What You Need to Know About
Periodic Advertising Sync Transfer

In addition to the release of the new direction finding feature, the latest version of the Bluetooth Core Specification introduces some incredible new features, including periodic advertising sync transfer (PAST), which supports periodic advertising over Bluetooth Low Energy. As outlined in the Bluetooth Core Specification v5.1 Feature Overview, the new periodic advertising sync transfer feature allows another, less-constrained device to perform the synchronization procedure and then pass the acquired synchronization details over a point-to-point Bluetooth Low Energy connection to the other, constrained device.

Legacy Advertising

Previously, all advertising (adv) activities were on three advertising channels: 37 (2402MHz), 38 (2426MHz), and 39 (2480MHz). In figure 1, you can see there are two consecutive adv events. For each adv event, it includes two parts: advertising interval (advInterval) and advertising delay (advDelay).

advInterval defines the interval between two consecutive adv events. The valid range of advInterval is from 20ms to over 10 seconds. In order to avoid interference and physical channel collision for every adv event, an advDelay is added at the end of an adv event, as shown in figure 1. advDelay is a pseudo-random value within a range of 0 to 10ms.

Figure 1 – Legacy Advertising

advDelay makes advertising robust against interference and physical channel collision on the 2.4GHz band. advDelay seems to be very tiny (0~10ms), but after thousands of adv events, the variant will be huge. This restricts some applications because it makes it harder for the scanner to follow the advertiser. Strictly speaking, the scanner can’t synchronize with the advertiser.

If the advertiser can broadcast the advertising packet at a certain pace without any random delay, and the scanner can follow this pace, the scanner will be efficient and save power as this mechanism minimizes the scanning window of the scanner. On the scanner side, it can predict the timing of every advertising packet from the advertiser.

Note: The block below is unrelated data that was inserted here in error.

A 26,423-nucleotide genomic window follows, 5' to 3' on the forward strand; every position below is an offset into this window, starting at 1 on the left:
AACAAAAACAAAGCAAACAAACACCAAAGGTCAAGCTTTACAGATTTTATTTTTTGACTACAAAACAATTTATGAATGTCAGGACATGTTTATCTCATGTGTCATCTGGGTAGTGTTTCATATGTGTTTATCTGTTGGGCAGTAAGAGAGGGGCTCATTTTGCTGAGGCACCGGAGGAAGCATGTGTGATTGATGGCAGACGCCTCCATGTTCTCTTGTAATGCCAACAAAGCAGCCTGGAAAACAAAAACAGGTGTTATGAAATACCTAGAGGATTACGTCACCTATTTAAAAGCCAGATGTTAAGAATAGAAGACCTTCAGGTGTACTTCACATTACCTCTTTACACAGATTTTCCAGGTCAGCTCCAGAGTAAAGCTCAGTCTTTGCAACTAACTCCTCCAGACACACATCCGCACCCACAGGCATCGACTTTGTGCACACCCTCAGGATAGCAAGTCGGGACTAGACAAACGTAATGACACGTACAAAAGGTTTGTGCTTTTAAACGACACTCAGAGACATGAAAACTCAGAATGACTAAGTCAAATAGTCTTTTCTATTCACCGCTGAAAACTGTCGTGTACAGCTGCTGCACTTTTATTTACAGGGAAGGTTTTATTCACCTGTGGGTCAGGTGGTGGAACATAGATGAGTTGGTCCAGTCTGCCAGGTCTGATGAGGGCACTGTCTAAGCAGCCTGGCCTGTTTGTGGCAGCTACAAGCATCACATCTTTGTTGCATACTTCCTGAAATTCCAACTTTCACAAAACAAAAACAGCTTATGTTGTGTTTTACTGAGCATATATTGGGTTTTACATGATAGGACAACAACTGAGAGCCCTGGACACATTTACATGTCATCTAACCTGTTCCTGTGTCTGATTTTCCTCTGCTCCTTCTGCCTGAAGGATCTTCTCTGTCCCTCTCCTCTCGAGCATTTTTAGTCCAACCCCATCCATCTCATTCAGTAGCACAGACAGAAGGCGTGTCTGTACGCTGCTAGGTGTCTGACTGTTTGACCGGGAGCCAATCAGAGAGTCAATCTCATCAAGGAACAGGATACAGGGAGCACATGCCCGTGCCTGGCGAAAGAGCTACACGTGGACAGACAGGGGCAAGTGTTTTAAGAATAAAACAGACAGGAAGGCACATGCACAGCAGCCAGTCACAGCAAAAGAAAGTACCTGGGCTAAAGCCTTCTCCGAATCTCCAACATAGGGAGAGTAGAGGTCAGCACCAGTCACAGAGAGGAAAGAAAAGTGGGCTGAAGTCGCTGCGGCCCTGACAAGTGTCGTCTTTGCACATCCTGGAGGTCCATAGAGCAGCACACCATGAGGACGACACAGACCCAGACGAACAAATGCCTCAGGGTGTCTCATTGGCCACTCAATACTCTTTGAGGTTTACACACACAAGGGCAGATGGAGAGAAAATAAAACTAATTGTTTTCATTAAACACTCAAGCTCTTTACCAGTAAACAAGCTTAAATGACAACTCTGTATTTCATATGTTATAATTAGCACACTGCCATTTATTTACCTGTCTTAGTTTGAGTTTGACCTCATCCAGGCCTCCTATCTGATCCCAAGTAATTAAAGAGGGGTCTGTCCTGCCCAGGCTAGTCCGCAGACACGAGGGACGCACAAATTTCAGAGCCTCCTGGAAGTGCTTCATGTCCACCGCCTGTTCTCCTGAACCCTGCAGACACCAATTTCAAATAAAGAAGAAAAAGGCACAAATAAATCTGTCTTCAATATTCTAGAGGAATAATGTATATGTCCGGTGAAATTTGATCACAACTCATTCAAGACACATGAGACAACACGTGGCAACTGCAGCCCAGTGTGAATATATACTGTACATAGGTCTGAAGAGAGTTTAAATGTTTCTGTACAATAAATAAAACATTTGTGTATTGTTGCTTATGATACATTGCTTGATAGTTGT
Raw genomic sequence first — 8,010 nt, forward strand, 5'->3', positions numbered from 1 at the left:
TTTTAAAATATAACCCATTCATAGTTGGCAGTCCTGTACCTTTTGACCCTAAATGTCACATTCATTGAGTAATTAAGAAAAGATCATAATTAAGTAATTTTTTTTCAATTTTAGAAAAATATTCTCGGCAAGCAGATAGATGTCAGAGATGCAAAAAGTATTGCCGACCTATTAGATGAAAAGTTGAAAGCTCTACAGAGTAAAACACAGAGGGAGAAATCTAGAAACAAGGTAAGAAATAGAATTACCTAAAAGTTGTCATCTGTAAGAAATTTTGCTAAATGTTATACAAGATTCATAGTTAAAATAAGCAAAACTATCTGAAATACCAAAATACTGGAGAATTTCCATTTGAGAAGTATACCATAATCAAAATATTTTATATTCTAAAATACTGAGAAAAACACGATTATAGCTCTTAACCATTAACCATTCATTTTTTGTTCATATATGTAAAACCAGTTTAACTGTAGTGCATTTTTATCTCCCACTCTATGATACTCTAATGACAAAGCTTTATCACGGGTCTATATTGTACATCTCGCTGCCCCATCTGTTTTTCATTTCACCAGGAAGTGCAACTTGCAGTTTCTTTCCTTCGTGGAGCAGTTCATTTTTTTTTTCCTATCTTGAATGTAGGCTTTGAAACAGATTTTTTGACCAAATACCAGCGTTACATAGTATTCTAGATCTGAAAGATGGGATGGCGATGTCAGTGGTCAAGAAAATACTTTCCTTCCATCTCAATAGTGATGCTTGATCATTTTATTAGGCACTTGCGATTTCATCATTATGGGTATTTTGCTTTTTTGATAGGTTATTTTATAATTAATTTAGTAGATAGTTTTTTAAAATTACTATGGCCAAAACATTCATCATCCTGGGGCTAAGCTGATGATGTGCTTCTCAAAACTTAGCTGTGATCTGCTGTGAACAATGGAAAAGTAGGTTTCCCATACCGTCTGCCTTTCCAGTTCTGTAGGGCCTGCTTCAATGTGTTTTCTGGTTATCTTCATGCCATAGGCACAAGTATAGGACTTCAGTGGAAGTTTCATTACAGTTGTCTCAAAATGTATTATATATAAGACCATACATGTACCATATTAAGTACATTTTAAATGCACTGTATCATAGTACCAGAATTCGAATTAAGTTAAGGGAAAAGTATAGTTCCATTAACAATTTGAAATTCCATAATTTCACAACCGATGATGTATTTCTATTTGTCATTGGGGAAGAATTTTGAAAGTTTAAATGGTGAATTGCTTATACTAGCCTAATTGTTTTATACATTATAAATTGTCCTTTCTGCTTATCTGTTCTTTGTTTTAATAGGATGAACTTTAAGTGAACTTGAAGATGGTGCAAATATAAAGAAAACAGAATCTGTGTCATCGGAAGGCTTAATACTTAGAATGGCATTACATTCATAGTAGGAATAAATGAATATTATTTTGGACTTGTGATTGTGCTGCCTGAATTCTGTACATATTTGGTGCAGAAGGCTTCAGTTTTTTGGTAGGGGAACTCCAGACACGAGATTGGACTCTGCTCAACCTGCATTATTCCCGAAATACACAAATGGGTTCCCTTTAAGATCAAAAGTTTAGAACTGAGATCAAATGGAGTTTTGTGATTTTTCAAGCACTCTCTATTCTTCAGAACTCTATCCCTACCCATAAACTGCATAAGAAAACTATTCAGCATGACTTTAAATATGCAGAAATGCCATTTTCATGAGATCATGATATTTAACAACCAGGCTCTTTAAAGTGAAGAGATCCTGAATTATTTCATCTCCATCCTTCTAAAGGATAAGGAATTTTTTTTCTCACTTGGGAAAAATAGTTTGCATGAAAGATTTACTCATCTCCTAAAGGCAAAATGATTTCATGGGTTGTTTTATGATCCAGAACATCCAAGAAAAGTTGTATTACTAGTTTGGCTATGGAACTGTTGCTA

Periodic Advertising

First introduced in an earlier version of the Bluetooth Core Specification, periodic advertising allows the scanner to sync with the advertiser so the scanner and advertiser would wake up at the same time. The advertiser then sends the adv packet and the scanner turns on the receiver to get the adv packet.

Figure 2 – Periodic Advertising

Figure 2 outlines the whole process of periodic advertising, illustrating the introduction of secondary advertising channels. Three channels (37, 38, and 39) were used as primary advertising channels, and 37 channels were used as secondary advertising channels and data channels.

The gray, borderless area in figure 2 illustrates advertisement over primary advertising channels, and the green, borderless area shows advertisement over secondary advertising channels. It’s obvious that:

  • ADV_EXT_IND is over primary advertising channels
  • AUX_ADV_IND and AUX_SYNC_IND are over secondary advertising channels

ADV_EXT_IND is over primary advertising channels and is used to indicate that an advertisement will be sent on a secondary advertisement channel. The information in ADV_EXT_IND will inform the scanner: